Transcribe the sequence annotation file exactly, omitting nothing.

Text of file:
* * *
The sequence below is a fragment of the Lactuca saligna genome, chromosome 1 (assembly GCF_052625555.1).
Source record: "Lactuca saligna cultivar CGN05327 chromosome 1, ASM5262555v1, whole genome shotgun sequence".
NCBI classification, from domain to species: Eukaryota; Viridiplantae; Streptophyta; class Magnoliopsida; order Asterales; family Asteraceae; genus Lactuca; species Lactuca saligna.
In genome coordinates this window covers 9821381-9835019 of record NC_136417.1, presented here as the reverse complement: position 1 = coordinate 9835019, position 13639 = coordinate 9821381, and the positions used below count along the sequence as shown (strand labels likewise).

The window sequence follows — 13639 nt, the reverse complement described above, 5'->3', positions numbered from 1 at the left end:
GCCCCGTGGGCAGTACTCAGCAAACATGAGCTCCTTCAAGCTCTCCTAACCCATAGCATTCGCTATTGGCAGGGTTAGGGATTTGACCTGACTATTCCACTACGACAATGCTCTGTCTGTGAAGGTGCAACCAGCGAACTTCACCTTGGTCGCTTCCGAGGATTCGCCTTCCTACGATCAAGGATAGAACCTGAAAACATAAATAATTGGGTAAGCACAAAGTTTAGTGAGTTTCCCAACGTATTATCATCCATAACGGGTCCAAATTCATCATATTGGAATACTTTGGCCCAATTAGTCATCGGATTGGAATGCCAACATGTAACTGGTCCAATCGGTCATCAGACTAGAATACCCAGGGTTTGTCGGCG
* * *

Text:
The sequence below is a fragment of the Lactuca saligna genome, chromosome 1 (assembly GCF_052625555.1).
Source record: "Lactuca saligna cultivar CGN05327 chromosome 1, ASM5262555v1, whole genome shotgun sequence".
NCBI classification, from domain to species: Eukaryota; Viridiplantae; Streptophyta; class Magnoliopsida; order Asterales; family Asteraceae; genus Lactuca; species Lactuca saligna.
In genome coordinates this window covers 9821381-9835019 of record NC_136417.1, presented here as the reverse complement: position 1 = coordinate 9835019, position 13639 = coordinate 9821381, and the positions used below count along the sequence as shown (strand labels likewise).

The window sequence follows — 13639 nt, the reverse complement described above, 5'->3', positions numbered from 1 at the left end:
GCCCCGTGGGCAGTACTCAGCAAACATGAGCTCCTTCAAGCTCTCCTAACCCATAGCATTCGCTATTGGCAGGGTTAGGGATTTGACCTGACTATTCCACTACGACAATGCTCTGTCTGTGAAGGTGCAACCAGCGAACTTCACCTTGGTCGCTTCCGAGGATTCGCCTTCCTACGATCAAGGATAGAACCTGAAAACATAAATAATTGGGTAAGCACAAAGTTTAGTGAGTTTCCCAACGTATTATCATCCATAACGGGTCCAAATTCATCATATTGGAATACTTTGGCCCAATTAGTCATCGGATTGGAATGCCAACATGTAACTGGTCCAATCGGTCATCAGACTAGAATACCCAGGGTTTGTCGGCG